Skagen, with yellow buildings

We sailed overnight from Copenhagen to Skagen which is the most Northern town in Denmark.

We were able to leave the ship to explore the town between 08:00 and 16:30 as the ship sailed at 17:00. Skagen is a small town of approximately 8000 people and, sadly, it is now relying heavily on the visits by cruise ships as its main source of revenue. This is because its previous largest industry, fishing, is gradually dying out.

Trevor and I chose to walk around the town on our own instead of going on a scheduled excursion. We really do enjoy exploring the nooks and crannies of places. The first thing we noticed was a sculpture of the town’s coat of arms next to the Visitor Centre which is right on the pier. It has 3 distinct sections: at the top is a quote In God we trust; at the bottom a fish indicating the importance of fishing to the town but the one in the middle is quite heart-breaking. It is a replica of the grid on which St Lawrence, after whom the first church in Skagen was named, was roasted after refusing to pay taxes to the state but gave the money to the poor instead. Later we returned to the boat we talked of this and were surprised to find that almost everyone to whom we spoke had not seen it.

Skagen Coat of ArmsSkagen's Coat-of-Arms

As the 2 of us walked slowly into town the first building we came to was the Mission to Seafarers and its Chapel. We went inside to find that everything served by the Café on site was free. What a service to the seafarers who are far from home. We met the Chaplain who, on learning that I was from St Martin’s in Durban North which has a few members of its congregation also members of the Mission to Seafarers in Durban, we exchanged greetings from one to the other.

 

Mission to Seamen HouseMission to Seafarers House

Skagen Mission to Seamen ChapelChapel of the Mision to Seafarers

As we continued into town we noticed that virtually all of the buildings in Skagen are the same colour yellow, which we now know is commonly known as Skagen yellow. It took a bit of getting used to as our homes in Durban are a large variety of colours. The Skagen homes are not as uniform in design as those we saw in Copenhagen or would see the next day in Stavanger.


Typical Skagen Yellow homesSkagen Yellow Houses

We had been walking for about an hour under heavy skies but were still taken by surprise when there was a sudden burst of rain. It proved quite difficult to find a place to shelter and so we got rather damp even though Trevor was wearing fully waterproof jacket. Mine was only waterproof to light precipitation we learnt as the day continued. The rain abated after 15mins so we continued our walk.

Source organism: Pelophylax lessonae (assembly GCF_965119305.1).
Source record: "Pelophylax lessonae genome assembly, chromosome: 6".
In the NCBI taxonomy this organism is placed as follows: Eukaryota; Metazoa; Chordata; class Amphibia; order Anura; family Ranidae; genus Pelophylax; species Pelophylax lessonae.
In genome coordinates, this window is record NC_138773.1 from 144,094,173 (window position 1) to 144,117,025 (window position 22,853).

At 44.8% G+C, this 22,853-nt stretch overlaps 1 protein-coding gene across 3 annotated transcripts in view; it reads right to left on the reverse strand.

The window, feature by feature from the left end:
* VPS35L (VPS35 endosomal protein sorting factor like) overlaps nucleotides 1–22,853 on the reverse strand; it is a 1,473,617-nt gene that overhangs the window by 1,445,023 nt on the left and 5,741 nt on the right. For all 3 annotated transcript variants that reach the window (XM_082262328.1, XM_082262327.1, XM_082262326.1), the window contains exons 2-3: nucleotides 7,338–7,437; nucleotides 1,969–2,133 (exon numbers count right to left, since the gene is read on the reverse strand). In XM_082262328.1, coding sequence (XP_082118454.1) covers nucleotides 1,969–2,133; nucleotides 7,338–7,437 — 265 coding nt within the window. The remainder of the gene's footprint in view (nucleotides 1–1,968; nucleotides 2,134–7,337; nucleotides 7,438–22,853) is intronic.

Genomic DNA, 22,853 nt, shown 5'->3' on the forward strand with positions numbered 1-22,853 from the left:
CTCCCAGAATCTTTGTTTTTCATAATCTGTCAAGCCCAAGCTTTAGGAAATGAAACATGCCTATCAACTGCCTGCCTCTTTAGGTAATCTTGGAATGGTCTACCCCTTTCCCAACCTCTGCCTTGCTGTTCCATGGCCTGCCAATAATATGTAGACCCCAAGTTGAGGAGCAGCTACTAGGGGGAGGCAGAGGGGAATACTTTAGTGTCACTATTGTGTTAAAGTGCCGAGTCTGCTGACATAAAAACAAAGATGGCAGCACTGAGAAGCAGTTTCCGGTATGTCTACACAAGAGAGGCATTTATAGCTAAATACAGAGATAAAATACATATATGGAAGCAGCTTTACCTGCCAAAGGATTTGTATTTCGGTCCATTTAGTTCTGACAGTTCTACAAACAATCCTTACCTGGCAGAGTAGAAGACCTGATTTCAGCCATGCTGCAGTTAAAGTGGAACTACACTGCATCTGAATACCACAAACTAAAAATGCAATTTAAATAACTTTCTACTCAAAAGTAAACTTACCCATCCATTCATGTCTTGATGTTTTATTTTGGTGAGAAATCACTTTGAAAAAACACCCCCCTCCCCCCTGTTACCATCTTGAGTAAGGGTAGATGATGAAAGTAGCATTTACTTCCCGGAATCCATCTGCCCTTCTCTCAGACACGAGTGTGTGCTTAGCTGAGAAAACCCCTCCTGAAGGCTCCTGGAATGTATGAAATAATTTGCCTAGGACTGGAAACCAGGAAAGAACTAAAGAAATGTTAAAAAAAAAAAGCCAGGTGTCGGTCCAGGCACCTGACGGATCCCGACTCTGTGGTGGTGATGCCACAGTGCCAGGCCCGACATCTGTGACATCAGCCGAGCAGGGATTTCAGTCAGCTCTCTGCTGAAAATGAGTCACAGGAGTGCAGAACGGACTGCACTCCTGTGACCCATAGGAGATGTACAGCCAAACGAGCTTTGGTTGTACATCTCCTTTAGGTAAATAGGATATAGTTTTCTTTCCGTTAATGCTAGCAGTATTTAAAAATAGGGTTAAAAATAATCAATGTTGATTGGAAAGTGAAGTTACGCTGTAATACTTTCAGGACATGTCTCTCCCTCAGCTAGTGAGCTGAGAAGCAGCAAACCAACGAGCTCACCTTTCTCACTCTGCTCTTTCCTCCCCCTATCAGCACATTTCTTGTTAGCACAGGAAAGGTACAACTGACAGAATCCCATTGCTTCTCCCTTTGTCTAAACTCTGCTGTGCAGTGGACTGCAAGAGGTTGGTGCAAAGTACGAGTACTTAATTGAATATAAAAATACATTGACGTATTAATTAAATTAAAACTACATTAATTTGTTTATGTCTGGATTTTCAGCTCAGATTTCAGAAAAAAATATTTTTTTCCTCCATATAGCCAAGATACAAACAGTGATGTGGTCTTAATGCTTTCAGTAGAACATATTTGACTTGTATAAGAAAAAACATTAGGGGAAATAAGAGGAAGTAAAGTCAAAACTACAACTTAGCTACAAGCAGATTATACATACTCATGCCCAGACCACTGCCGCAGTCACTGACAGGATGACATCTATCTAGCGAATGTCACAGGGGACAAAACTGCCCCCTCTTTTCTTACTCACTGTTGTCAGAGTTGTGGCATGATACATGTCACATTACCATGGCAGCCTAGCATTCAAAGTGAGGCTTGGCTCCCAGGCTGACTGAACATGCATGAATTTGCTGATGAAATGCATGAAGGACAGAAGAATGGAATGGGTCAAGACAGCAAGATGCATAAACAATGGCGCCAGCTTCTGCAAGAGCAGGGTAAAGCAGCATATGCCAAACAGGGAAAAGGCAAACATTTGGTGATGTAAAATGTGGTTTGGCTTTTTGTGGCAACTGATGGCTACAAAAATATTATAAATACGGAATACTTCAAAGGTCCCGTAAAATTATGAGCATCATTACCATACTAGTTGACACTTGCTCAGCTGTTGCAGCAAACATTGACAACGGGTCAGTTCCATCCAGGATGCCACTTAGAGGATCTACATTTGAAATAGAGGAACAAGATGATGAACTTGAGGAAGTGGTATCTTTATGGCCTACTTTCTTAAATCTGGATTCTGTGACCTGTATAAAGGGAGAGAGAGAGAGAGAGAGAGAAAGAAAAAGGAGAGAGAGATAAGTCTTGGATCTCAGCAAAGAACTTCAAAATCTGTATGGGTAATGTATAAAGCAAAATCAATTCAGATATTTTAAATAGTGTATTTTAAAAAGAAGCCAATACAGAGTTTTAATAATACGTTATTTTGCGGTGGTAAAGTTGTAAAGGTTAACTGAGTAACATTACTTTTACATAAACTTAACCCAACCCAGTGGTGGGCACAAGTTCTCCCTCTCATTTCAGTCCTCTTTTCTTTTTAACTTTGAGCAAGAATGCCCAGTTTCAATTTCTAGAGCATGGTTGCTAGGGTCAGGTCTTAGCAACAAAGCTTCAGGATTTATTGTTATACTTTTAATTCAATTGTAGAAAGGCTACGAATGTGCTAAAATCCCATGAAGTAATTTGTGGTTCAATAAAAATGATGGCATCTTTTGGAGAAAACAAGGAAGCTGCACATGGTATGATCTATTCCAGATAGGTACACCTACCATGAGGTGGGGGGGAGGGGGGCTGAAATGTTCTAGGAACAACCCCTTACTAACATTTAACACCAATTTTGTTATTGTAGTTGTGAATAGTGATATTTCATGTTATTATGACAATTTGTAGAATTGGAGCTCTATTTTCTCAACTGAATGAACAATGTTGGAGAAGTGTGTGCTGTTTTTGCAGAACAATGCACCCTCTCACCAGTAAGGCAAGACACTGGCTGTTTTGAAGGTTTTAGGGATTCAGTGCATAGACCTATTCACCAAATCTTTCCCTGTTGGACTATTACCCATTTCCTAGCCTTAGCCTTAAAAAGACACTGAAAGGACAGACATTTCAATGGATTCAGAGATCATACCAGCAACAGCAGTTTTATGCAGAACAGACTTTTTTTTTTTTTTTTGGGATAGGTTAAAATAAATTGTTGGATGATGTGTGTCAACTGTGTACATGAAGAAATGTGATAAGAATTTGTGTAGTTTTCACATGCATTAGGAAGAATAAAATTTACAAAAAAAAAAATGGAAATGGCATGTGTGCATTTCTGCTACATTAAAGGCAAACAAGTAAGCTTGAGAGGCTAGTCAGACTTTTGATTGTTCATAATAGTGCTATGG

There were a number of shops which related directly to tourists but were in no way tacky. The owners and the shops struck us as quite refined. Also on the main street opposite the shops is the town’s Cultural Centre which includes a library, a cinema and concert hall. It is also Skagen yellow and has some lovely gardens around it. In front is an anchor which symbolises the heart of the town and its people.

Cultural CentreThe Cultural Centre

Anchor outside Cultural CentreThe anchor in front ot the Cultural Centre

Behind the shops was the main church and, once again, it is yellow! It was closed so we could not see it from the inside but it certainly stood out as a central point in the town. From every bit of searching that I have done I can find no other name for it except, The Church at Skagen built in 1841 to replace St Lawrence Church which had sanded up. It still stands but cannot be used.

Front view of churchThe Church

To return to the ship we walked down a suburban street and came upon the old windmill and the museum. Outside the museum was a very interesting old-fashioned bus which is apparently used to ferry ‘older people’ to the museum and the shops. Next to it was a sign welcoming the passengers from our ship, the Serenade of the Seas. It would seem as if even the museum has to rely on the cruise ships for business. On a small hill beside the museum was an old, retired Dutch windmill. It is actually part of the museum but can be visited separately which we did.

The MuseumThe Museum with the Welcome Sign (the one with the flags)

Retirees busRetirees bus

We had to leave out the museum itself due to time constraints and fortunately we did as no sooner did we leave the windmill when there was a second downpour. Getting back to the ship was a matter of rushing between small bits of cover with the last couple of hundred metres granting us no shelter. I have always packed a small fold up umbrella when we have travelled but completely forgot to do so this time and paid the price.

Old WindmillThe Windmill

 

About Me

I was born into the early part of the Baby Boomer generation, the 3rd of what came to be a family of 6 daughters. Although both our parents, who are now deceased, had been raised in rural Natal (now KwaZulu-Natal) and the 2 eldest daughters were born in a country town, the other 4 of us were all born at home in Durban. Read More

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